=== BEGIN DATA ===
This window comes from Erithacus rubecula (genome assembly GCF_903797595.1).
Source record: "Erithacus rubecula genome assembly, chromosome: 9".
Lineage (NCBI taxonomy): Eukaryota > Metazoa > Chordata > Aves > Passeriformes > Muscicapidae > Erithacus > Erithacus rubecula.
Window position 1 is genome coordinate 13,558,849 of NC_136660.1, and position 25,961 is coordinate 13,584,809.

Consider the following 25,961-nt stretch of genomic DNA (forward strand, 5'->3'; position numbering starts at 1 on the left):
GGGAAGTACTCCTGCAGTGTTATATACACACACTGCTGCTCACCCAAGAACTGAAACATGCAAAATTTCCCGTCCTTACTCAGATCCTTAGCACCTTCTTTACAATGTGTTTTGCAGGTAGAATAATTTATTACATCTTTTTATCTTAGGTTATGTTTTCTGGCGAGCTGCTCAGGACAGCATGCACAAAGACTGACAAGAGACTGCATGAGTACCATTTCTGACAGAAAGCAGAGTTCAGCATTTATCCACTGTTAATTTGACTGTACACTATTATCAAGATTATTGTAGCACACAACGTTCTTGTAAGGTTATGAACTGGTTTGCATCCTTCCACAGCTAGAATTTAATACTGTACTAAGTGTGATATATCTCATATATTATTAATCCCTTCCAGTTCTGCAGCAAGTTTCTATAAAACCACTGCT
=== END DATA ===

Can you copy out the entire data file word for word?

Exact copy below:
This window comes from Erithacus rubecula (genome assembly GCF_903797595.1).
Source record: "Erithacus rubecula genome assembly, chromosome: 9".
Lineage (NCBI taxonomy): Eukaryota > Metazoa > Chordata > Aves > Passeriformes > Muscicapidae > Erithacus > Erithacus rubecula.
Window position 1 is genome coordinate 13,558,849 of NC_136660.1, and position 25,961 is coordinate 13,584,809.

Consider the following 25,961-nt stretch of genomic DNA (forward strand, 5'->3'; position numbering starts at 1 on the left):
GGGAAGTACTCCTGCAGTGTTATATACACACACTGCTGCTCACCCAAGAACTGAAACATGCAAAATTTCCCGTCCTTACTCAGATCCTTAGCACCTTCTTTACAATGTGTTTTGCAGGTAGAATAATTTATTACATCTTTTTATCTTAGGTTATGTTTTCTGGCGAGCTGCTCAGGACAGCATGCACAAAGACTGACAAGAGACTGCATGAGTACCATTTCTGACAGAAAGCAGAGTTCAGCATTTATCCACTGTTAATTTGACTGTACACTATTATCAAGATTATTGTAGCACACAACGTTCTTGTAAGGTTATGAACTGGTTTGCATCCTTCCACAGCTAGAATTTAATACTGTACTAAGTGTGATATATCTCATATATTATTAATCCCTTCCAGTTCTGCAGCAAGTTTCTATAAAACCACTGCT